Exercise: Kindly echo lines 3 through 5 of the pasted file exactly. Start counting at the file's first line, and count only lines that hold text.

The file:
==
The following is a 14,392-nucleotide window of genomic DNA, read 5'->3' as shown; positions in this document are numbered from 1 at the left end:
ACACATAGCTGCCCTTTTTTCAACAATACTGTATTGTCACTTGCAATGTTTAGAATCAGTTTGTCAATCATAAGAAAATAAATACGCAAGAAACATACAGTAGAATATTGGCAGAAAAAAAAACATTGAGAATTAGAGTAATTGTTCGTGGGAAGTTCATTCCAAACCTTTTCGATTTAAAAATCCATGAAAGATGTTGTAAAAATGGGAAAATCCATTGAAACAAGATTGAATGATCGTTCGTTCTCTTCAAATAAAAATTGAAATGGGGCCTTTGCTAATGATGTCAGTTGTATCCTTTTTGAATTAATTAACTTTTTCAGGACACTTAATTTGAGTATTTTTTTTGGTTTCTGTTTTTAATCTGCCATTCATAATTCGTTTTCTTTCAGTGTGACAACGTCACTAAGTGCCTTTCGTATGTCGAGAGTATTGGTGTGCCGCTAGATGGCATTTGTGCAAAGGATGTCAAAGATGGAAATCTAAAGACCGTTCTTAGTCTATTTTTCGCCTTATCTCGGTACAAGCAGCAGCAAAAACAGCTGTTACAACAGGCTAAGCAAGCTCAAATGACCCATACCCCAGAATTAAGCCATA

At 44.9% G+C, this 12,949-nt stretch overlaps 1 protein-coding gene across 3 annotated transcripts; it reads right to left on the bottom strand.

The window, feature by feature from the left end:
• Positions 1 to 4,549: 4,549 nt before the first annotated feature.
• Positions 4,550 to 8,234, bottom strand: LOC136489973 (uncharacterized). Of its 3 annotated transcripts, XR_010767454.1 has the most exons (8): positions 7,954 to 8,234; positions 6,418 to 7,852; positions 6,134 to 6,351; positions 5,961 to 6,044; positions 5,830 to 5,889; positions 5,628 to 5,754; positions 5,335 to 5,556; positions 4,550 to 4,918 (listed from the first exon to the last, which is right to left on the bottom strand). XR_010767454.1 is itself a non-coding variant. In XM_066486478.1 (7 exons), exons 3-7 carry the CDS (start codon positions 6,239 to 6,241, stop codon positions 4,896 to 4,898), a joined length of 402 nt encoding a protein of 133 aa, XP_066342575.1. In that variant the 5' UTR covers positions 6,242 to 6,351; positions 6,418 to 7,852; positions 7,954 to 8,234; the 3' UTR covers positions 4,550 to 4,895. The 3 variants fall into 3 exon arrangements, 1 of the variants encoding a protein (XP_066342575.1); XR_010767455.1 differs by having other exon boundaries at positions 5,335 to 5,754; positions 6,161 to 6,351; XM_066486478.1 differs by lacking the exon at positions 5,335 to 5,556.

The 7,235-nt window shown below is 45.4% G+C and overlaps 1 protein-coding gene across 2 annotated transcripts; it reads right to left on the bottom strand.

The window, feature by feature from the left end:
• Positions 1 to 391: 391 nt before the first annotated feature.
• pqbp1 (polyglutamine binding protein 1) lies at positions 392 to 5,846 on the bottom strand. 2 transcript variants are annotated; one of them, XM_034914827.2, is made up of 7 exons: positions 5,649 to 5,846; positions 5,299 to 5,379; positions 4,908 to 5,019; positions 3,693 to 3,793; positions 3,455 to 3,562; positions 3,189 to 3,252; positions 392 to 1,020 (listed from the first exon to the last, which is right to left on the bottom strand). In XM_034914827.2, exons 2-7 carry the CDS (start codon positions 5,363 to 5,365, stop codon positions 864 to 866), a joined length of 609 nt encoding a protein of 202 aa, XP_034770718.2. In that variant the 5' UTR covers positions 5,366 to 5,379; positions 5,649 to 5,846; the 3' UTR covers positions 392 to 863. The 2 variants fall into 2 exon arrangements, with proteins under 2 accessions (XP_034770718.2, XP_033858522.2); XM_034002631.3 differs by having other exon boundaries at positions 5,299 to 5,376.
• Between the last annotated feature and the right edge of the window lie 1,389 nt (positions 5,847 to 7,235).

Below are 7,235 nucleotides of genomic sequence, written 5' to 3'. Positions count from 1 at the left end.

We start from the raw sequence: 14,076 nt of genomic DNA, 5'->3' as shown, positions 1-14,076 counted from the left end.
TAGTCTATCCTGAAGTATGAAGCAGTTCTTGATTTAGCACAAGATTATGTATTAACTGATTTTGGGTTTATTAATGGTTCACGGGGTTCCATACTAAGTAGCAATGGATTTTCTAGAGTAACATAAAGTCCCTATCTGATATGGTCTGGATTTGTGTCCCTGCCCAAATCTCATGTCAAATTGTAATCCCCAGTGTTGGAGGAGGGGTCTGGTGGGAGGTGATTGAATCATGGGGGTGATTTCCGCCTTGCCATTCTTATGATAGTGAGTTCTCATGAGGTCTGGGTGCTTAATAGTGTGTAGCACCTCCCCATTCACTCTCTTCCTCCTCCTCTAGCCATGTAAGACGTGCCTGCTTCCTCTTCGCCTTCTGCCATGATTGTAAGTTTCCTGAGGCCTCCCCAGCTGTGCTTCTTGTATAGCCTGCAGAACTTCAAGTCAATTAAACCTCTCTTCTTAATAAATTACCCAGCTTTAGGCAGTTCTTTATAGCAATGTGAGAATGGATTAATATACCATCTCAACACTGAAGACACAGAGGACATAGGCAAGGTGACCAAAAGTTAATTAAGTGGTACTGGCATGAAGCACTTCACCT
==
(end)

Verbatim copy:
At 44.9% G+C, this 12,949-nt stretch overlaps 1 protein-coding gene across 3 annotated transcripts; it reads right to left on the bottom strand.

The window, feature by feature from the left end:
• Positions 1 to 4,549: 4,549 nt before the first annotated feature.